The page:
Reclaiming Ohi:yo'- Restoring the Altered Landscape of the Beautiful River Main MenuWelcomingFront page for this Digital Exhibit.The Seneca Nation of IndiansWe call ourselves Onödowá'ga:' (oh-non-doh-wah!-gawh!), which means "People of the Great Hill". We are one of six other nations that collectively call ourselves Hodinöhsö:ní (hoh-dee-nonh-sonh-neeh!), meaning "People of the Longhouse".Ohi:yo'Ohi:yo', our Beautiful River, has always been our home and source of nourishment.The Kinzua Dam ProjectOur elders fought for our land and sovereignty in the 1950s and 1960s. They fought to stop the construction of Kinzua Dam.The Allegheny ReservoirThe reservoir has altered the landscape, ecosystem, and our interactions with Ohi:yo.The Allegheny Reservoir: A Visual Depiction of Water LevelsAt times of water storage the water depth of the river channel is approximately 26 feet, with as little as 6 to 8 feet of water during the winter months.The Significance of Kinzua to our Seneca PeopleThe U.S. Army Corps of EngineersThe U.S. Army Corps of Engineers in collaboration with the U.S. federal government built Kinzua Dam between 1960 and 1965.Kinzua Era TimelinesThis page provides two different temporal representations of the Kinzua Era (1956-1966).Kinzua Dam's Environmental ImpactsThe creation of Kinzua Dam has had lasting environmental impacts on our land and water. Learn more here.Ohi:yo' Restoration and Resiliency ProjectsMembers of the Seneca Nation's Watershed Resources Working Group are involved in various restoration and resiliency projects for our Ohi:yo'. The Seneca Nation's Fish and Wildlife Department in particular engages in projects related to building artificial habitat, repopulating our river's Walleye population, and building trenches to help land locked fish.Seneca Nation Fish and Wildlife DepartmentThe Nation's Fish and Wildlife Department engages in restoration and resiliency projects related to Ohi:yo'.Fighting for the Water: Fracking Wastewater in Ohi:yo'In 2016 the Pennsylvania Department of Environmental Protection (PA DEP) began deliberating a 1,000-barrel/day of unconventional gas drilling wastewater (Frack Wastewater) disposal facility in Potter County proposed by Epiphany Allegheny LLC. In response to the news of these fracking plans, our Seneca people again fought for our people, our communities, and our Ohi:yo'.A Legacy of ResilienceWe will continue on.Access and Use RightsFor our full statement on rights and use of our exhibit contents see this page.Additional ResourcesThis page contains additional resources that can provide more in-depth information that is perhaps not included within our exhibit.About this ExhibitThis page contains information about our intra-Nation departmental collaborations and exhibit acknowledgements.The Seneca-Iroquois National Museum663b8929f7a99e6bad2d94d8e2c4f4c0dbfcfc0fDana Reijerkerk3c44fb85ab096c2290175e81dd4f16f0002a41e0This exhibit was published by the Seneca-Iroquois National Museum, 2018.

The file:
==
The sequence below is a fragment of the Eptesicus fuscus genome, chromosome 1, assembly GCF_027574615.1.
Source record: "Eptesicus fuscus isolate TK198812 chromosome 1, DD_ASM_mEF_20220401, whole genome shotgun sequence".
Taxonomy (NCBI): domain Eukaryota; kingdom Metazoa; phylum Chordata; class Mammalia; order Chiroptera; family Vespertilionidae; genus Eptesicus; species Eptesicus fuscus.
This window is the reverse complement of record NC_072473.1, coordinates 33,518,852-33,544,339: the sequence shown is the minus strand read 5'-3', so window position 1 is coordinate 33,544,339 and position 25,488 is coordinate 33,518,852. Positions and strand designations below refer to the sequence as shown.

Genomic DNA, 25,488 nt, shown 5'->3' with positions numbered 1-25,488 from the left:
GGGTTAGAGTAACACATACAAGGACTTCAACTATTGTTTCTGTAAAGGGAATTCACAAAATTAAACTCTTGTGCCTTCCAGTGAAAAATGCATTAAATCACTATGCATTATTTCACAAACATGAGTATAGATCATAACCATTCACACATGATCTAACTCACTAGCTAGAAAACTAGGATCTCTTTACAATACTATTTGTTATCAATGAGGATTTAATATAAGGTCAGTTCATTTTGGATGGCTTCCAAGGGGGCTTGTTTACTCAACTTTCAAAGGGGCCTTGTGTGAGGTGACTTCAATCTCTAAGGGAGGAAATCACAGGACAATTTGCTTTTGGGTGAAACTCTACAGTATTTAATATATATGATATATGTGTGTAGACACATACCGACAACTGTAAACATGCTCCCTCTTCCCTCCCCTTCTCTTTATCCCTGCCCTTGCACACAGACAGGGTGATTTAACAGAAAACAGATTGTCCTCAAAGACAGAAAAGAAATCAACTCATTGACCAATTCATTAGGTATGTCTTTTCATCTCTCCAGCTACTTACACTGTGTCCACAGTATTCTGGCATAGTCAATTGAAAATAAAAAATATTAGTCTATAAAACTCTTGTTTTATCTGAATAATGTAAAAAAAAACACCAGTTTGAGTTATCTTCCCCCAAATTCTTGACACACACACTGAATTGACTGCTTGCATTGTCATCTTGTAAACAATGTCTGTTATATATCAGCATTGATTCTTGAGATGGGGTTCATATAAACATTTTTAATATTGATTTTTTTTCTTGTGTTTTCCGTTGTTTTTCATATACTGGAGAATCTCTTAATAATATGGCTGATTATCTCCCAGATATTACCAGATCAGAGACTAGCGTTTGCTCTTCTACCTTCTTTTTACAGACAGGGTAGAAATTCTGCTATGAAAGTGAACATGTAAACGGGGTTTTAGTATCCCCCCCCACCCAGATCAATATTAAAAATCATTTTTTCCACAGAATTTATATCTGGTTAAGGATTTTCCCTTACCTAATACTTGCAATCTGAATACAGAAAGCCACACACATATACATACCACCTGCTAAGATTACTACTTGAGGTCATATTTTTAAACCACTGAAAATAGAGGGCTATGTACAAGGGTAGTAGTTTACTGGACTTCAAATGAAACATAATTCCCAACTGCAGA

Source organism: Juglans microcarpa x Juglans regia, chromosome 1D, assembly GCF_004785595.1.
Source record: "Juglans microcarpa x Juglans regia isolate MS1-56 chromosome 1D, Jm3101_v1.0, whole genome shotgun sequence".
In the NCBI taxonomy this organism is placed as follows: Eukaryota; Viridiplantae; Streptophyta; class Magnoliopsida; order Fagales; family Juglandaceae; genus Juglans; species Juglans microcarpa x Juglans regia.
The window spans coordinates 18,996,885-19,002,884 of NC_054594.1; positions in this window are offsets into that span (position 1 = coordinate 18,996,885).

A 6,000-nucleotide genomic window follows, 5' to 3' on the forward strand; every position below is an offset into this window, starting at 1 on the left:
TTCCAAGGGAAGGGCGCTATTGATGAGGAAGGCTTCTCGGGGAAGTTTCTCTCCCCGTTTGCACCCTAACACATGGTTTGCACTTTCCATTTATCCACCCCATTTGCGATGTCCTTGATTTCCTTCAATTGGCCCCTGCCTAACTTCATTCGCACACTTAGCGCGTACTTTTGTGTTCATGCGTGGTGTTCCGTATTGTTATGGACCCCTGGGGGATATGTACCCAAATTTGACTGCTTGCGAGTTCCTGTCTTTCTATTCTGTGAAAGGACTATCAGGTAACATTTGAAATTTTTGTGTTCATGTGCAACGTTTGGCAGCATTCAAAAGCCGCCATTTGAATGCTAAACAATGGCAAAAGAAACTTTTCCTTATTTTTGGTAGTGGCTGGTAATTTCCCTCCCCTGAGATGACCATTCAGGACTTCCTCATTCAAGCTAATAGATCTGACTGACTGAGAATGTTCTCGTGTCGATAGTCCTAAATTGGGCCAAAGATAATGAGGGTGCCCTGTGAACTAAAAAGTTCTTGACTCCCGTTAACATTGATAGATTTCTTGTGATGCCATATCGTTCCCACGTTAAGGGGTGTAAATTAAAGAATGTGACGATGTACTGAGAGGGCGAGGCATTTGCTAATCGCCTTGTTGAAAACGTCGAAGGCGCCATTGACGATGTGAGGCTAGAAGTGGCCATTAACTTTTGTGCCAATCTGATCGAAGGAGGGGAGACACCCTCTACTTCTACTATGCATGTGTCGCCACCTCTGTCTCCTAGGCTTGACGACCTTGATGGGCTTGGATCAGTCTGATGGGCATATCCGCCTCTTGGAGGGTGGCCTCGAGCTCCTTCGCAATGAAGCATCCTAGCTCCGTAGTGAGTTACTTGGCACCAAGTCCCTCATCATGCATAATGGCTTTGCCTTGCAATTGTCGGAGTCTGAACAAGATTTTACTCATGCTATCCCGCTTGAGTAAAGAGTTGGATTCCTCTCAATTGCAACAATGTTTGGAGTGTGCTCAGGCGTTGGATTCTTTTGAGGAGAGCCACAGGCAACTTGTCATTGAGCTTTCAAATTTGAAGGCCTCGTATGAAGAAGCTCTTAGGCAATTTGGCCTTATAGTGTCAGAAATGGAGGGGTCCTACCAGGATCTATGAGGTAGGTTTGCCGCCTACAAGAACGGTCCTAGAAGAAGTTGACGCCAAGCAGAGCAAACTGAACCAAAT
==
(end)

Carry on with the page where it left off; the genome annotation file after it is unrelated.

Letter from President John F. Kennedy to SNI President Basil Williams (pg 2 of 2)